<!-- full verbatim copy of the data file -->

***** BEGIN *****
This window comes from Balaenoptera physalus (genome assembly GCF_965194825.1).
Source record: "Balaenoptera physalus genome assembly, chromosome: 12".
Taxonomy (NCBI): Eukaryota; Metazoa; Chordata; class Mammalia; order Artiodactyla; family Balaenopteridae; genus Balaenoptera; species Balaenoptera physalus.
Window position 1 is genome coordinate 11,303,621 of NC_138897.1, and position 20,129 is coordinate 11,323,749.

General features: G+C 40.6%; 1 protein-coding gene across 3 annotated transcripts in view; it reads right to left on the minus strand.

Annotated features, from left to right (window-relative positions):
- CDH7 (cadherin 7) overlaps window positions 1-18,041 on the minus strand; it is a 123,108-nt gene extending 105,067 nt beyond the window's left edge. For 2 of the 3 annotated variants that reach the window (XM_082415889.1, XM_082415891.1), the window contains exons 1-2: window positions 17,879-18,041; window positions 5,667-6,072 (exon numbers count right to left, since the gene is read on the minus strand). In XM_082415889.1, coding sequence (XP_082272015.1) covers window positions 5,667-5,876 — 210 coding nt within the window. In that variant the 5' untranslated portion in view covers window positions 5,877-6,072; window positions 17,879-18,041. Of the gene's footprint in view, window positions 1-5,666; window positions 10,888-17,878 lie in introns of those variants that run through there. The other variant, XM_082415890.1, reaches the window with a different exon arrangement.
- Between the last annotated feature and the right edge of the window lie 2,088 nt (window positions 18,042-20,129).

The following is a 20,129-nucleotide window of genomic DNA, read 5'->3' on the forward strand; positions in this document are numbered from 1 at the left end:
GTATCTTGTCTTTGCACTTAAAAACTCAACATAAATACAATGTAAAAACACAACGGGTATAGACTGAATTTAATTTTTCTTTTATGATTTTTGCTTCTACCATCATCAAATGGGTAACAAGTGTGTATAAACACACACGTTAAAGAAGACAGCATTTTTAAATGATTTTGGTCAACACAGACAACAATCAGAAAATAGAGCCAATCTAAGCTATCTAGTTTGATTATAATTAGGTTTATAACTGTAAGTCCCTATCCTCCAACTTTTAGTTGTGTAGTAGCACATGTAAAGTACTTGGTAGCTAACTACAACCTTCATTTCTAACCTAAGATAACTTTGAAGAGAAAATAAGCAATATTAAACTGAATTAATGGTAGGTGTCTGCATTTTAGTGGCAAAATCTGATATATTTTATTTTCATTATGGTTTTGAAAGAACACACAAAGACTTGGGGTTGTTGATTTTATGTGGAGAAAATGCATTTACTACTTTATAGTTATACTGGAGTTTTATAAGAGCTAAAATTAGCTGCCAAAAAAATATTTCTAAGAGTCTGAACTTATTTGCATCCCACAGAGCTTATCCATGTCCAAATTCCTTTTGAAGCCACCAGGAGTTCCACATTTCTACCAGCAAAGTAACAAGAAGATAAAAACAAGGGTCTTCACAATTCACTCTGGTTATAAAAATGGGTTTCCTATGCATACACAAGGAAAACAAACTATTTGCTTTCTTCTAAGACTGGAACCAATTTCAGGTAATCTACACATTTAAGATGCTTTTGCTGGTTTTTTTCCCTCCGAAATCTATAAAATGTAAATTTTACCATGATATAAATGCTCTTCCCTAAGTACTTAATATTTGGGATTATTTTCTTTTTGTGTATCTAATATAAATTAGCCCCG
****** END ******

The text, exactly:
This window comes from Balaenoptera physalus (genome assembly GCF_965194825.1).
Source record: "Balaenoptera physalus genome assembly, chromosome: 12".
Taxonomy (NCBI): Eukaryota; Metazoa; Chordata; class Mammalia; order Artiodactyla; family Balaenopteridae; genus Balaenoptera; species Balaenoptera physalus.
Window position 1 is genome coordinate 11,303,621 of NC_138897.1, and position 20,129 is coordinate 11,323,749.

General features: G+C 40.6%; 1 protein-coding gene across 3 annotated transcripts in view; it reads right to left on the minus strand.

Annotated features, from left to right (window-relative positions):
- CDH7 (cadherin 7) overlaps window positions 1-18,041 on the minus strand; it is a 123,108-nt gene extending 105,067 nt beyond the window's left edge. For 2 of the 3 annotated variants that reach the window (XM_082415889.1, XM_082415891.1), the window contains exons 1-2: window positions 17,879-18,041; window positions 5,667-6,072 (exon numbers count right to left, since the gene is read on the minus strand). In XM_082415889.1, coding sequence (XP_082272015.1) covers window positions 5,667-5,876 — 210 coding nt within the window. In that variant the 5' untranslated portion in view covers window positions 5,877-6,072; window positions 17,879-18,041. Of the gene's footprint in view, window positions 1-5,666; window positions 10,888-17,878 lie in introns of those variants that run through there. The other variant, XM_082415890.1, reaches the window with a different exon arrangement.
- Between the last annotated feature and the right edge of the window lie 2,088 nt (window positions 18,042-20,129).

The following is a 20,129-nucleotide window of genomic DNA, read 5'->3' on the forward strand; positions in this document are numbered from 1 at the left end:
GTATCTTGTCTTTGCACTTAAAAACTCAACATAAATACAATGTAAAAACACAACGGGTATAGACTGAATTTAATTTTTCTTTTATGATTTTTGCTTCTACCATCATCAAATGGGTAACAAGTGTGTATAAACACACACGTTAAAGAAGACAGCATTTTTAAATGATTTTGGTCAACACAGACAACAATCAGAAAATAGAGCCAATCTAAGCTATCTAGTTTGATTATAATTAGGTTTATAACTGTAAGTCCCTATCCTCCAACTTTTAGTTGTGTAGTAGCACATGTAAAGTACTTGGTAGCTAACTACAACCTTCATTTCTAACCTAAGATAACTTTGAAGAGAAAATAAGCAATATTAAACTGAATTAATGGTAGGTGTCTGCATTTTAGTGGCAAAATCTGATATATTTTATTTTCATTATGGTTTTGAAAGAACACACAAAGACTTGGGGTTGTTGATTTTATGTGGAGAAAATGCATTTACTACTTTATAGTTATACTGGAGTTTTATAAGAGCTAAAATTAGCTGCCAAAAAAATATTTCTAAGAGTCTGAACTTATTTGCATCCCACAGAGCTTATCCATGTCCAAATTCCTTTTGAAGCCACCAGGAGTTCCACATTTCTACCAGCAAAGTAACAAGAAGATAAAAACAAGGGTCTTCACAATTCACTCTGGTTATAAAAATGGGTTTCCTATGCATACACAAGGAAAACAAACTATTTGCTTTCTTCTAAGACTGGAACCAATTTCAGGTAATCTACACATTTAAGATGCTTTTGCTGGTTTTTTTCCCTCCGAAATCTATAAAATGTAAATTTTACCATGATATAAATGCTCTTCCCTAAGTACTTAATATTTGGGATTATTTTCTTTTTGTGTATCTAATATAAATTAGCCCCG